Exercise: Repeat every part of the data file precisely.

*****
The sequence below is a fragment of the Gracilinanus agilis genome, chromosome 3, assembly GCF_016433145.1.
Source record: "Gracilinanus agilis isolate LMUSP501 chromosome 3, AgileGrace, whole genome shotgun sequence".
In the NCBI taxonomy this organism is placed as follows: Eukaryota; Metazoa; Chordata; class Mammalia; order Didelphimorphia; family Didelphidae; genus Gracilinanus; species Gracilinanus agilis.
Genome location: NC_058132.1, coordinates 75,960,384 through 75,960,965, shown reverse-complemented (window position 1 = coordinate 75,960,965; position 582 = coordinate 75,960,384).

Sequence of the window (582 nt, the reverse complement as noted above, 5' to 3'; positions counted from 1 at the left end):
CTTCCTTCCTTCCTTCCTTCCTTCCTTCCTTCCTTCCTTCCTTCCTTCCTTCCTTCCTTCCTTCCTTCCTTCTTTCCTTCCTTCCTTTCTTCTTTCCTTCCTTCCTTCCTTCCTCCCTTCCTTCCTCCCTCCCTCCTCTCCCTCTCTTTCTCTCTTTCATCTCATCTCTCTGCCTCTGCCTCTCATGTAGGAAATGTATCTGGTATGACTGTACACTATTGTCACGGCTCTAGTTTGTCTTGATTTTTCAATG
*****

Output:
The sequence below is a fragment of the Gracilinanus agilis genome, chromosome 3, assembly GCF_016433145.1.
Source record: "Gracilinanus agilis isolate LMUSP501 chromosome 3, AgileGrace, whole genome shotgun sequence".
In the NCBI taxonomy this organism is placed as follows: Eukaryota; Metazoa; Chordata; class Mammalia; order Didelphimorphia; family Didelphidae; genus Gracilinanus; species Gracilinanus agilis.
Genome location: NC_058132.1, coordinates 75,960,384 through 75,960,965, shown reverse-complemented (window position 1 = coordinate 75,960,965; position 582 = coordinate 75,960,384).

Sequence of the window (582 nt, the reverse complement as noted above, 5' to 3'; positions counted from 1 at the left end):
CTTCCTTCCTTCCTTCCTTCCTTCCTTCCTTCCTTCCTTCCTTCCTTCCTTCCTTCCTTCCTTCCTTCCTTCTTTCCTTCCTTCCTTTCTTCTTTCCTTCCTTCCTTCCTTCCTCCCTTCCTTCCTCCCTCCCTCCTCTCCCTCTCTTTCTCTCTTTCATCTCATCTCTCTGCCTCTGCCTCTCATGTAGGAAATGTATCTGGTATGACTGTACACTATTGTCACGGCTCTAGTTTGTCTTGATTTTTCAATG